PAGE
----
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LiverTox: Clinical and Research Information on Drug-Induced Liver Injury [Internet]. Bethesda (MD): National Institute of Diabetes and Digestive and Kidney Diseases; 2012-.

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LiverTox: Clinical and Research Information on Drug-Induced Liver Injury [Internet].

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Last Update: April 10, 2014.



Metoclopramide is an oral prokinetic and antiemetic agent used in the therapy of gastroesophageal reflux disease, gastroparesis and severe or chemotherapy induced nausea. Metoclopramide has been reported to cause rare instances of clinically apparent liver injury, but the clinical features have not been well described.


Metoclopramide is a benzamide (a para-aminobenzoic acid derivative) which acts as a prokinetic agent on the gastrointestinal tract and an antiemetic, particularly in persons with gastrointestinal dysmotility. Its mechanism of action is uncertain; it is a serotonin type 4 (5-HT4) receptor agonist, but also has antagonist activity against vagal and central 5HT3 receptors and dopamine type 2 (D2) receptors. It increases the tone and amplitude of gastric contractions, relaxes the pyloric sphincter and increases peristalsis in the duodenum and jejunum, resulting in improved gastrointestinal motility and accelerated gastric emptying. Metoclopramide was approved for use in the United States in 2005 and is widely used in therapy of nausea, vomiting and gastrointestinal motility disorders including gastroparesis, with more than 6 million prescriptions being filled yearly. Metoclopramide is available as 5 and 10 mg tablets in generic forms and under the brand name Reglan. It is also available as a liquid solution for oral use and in injectable forms. The typical oral dose for gastroesophageal reflux and gastroparesis in adults is 10 to 15 mg taken 30 minutes before meals. Intravenous and intramuscular formulations are used for therapy of postoperative or chemotherapy induced nausea and vomiting. Common side effects include restlessness, drowsiness, dizziness, headache, fatigue, diarrhea and polyuria. Chronic therapy has been associated with episodes of dystonia, oculogyric crises and extrapyramidal syndromes including tardive dyskinesia and Parkinson like symptoms for which it has a “black box” warning.


Serum aminotransferase elevations during metoclopramide therapy are uncommon and rates of such elevations were not reported in the large clinical trials demonstrating its efficacy in motility disorders. Metoclopramide has been listed as a cause of clinically apparent liver injury in several large series of drug induced liver disease, but the clinical features of the injury have not been well described. The latency to onset of liver injury was usually less than 30 days and the pattern of liver enzyme elevations was either cholestatic or hepatocellular. Metoclopramide has not been listed as a cause of acute liver failure in large clinical series.

Mechanism of Injury

Metoclopramide has little active hepatic metabolism and is largely excreted unchanged in the urine. The clinically apparent liver disease attributed to metoclopramide is probably caused by hypersensitivity reactions.

Outcome and Management

Most instances of liver injury due to metoclopramide have been self-limiting and resolve upon withdrawal of the agent. Little is known about cross sensitivity with other prokinetic medications.

Drug Class: Gastrointestinal Agents, Antiemetics



Metoclopramide – Generic, Reglan®


Gastrointestinal Agents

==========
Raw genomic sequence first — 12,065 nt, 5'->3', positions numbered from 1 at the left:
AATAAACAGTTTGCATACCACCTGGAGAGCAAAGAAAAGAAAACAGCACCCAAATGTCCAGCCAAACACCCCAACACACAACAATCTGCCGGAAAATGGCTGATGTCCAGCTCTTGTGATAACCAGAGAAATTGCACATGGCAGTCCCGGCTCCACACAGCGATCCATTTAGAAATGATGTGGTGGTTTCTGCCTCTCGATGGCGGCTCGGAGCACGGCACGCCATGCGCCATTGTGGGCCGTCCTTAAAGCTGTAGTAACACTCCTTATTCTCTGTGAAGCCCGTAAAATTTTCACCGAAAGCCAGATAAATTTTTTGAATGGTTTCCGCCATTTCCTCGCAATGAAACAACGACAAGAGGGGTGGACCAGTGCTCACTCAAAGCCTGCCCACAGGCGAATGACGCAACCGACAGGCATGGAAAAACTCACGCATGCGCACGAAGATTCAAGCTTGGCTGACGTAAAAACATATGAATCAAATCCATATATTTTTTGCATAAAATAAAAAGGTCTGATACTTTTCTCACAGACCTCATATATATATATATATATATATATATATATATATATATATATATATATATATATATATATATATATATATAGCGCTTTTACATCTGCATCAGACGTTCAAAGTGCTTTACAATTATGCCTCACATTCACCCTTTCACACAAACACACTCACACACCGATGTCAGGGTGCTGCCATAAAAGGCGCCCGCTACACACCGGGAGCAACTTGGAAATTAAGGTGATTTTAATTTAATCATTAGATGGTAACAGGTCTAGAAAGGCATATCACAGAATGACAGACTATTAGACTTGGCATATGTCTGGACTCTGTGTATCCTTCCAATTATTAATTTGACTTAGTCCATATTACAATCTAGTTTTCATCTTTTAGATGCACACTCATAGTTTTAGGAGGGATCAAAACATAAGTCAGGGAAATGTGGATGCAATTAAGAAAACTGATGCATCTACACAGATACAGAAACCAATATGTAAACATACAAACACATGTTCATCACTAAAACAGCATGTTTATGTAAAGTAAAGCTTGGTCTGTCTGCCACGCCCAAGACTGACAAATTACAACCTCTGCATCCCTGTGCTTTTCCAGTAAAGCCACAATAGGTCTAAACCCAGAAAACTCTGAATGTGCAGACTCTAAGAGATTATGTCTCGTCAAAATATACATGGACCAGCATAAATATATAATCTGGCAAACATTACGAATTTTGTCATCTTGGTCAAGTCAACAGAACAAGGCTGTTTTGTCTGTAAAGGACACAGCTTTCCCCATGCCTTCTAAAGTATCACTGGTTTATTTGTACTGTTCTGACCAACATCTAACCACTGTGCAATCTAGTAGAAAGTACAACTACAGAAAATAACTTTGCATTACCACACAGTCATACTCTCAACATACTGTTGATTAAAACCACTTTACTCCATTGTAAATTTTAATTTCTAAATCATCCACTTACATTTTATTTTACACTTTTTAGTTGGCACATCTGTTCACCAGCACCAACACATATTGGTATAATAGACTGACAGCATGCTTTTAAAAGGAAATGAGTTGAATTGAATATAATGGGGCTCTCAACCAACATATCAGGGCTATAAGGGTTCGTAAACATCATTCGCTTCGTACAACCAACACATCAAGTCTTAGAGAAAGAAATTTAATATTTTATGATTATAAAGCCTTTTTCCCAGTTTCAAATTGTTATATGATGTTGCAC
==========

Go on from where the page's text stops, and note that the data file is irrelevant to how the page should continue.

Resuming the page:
Product labeling at DailyMed, National Library of Medicine, NIH


Metoclopramide Chemical Structure


References updated: 10 April 2014

  • Zimmerman HJ. Antiemetic and prokinetic compounds. Miscellaneous drugs and diagnostic chemicals. In, Zimmerman, HJ. Hepatotoxicity: the adverse effects of drugs and other chemicals on the liver. 2nd ed. Philadelphia: Lippincott, 1999: pp. 721.
    (Expert review of hepatotoxicity published in 1999 mentions that metoclopramide by itself has not been incriminated in any cases of hepatitis).
  • Sharkey KA, Wallace JL. Treatment of disorders of bowel motility and water flux: anti-emetics; agents used in biliary and pancreatic disease. In, Brunton LL, Chabner BA, Knollman BC, eds. Goodman & Gilman's the pharmacological basis of therapeutics. 12th ed. New York: McGraw-Hill, 2011, pp. 1323-50.
    (Textbook of pharmacology and therapeutics; metoclopramide is a prokinetic agent which improves gastric emptying and the symptoms of nausea and vomiting caused by gastrointestinal dysmotility syndromes).
  • Feurle GE. Arteriovenous shunting and cholestasis in hepatic hemangiomatosis associated with metoclopramide. Gastroenterology 1990; 99: 258-62. [PubMed: 2344931]
    (22 year old woman developed abdominal pain 4 months after starting metoclopramide and oral contraceptives, and was found to have multiple hepatic hemangiomatosis which worsened during therapy [bilirubin rising to 2.6 mg/dL, AST 26 U/L, Alk P 325 rising to 1700 U/L] and appeared to improve after metoclopramide was stopped, but patient still had marked Alk P elevations 2 years later).
  • Hainsworth J, Harvey W, Pendergrass K, Kasimis B, Oblon D, Monaghan G, Gandara D, et al. A single-blind comparison of intravenous ondansetron, a selective serotonin antagonist, with intravenous metoclopramide in the prevention of nausea and vomiting associated with high-dose cisplatin chemotherapy. J Clin Oncol 1991; 9: 721-8. [PubMed: 1826739]
    (Among 307 patients receiving cisplatin chemotherapy, ALT elevations above twice ULN occurred in 6% of those receiving ondansetron vs 0% on metoclopramide for prevention of nausea and vomiting, but all abnormalities were asymptomatic and resolved within 2 weeks).
  • Desta Z, Wu GM, Morocho AM, Flockhart DA. The gastroprokinetic and antiemetic drug metoclopramide is a substrate and inhibitor of cytochrome P450 2D6. Drug Metab Dispos 2002; 30: 336-43. [PubMed: 11854155]
    (Metoclopramide is metabolized by CYP 2D6 and may affect the clearance of drugs that are cleared by this isoenzyme).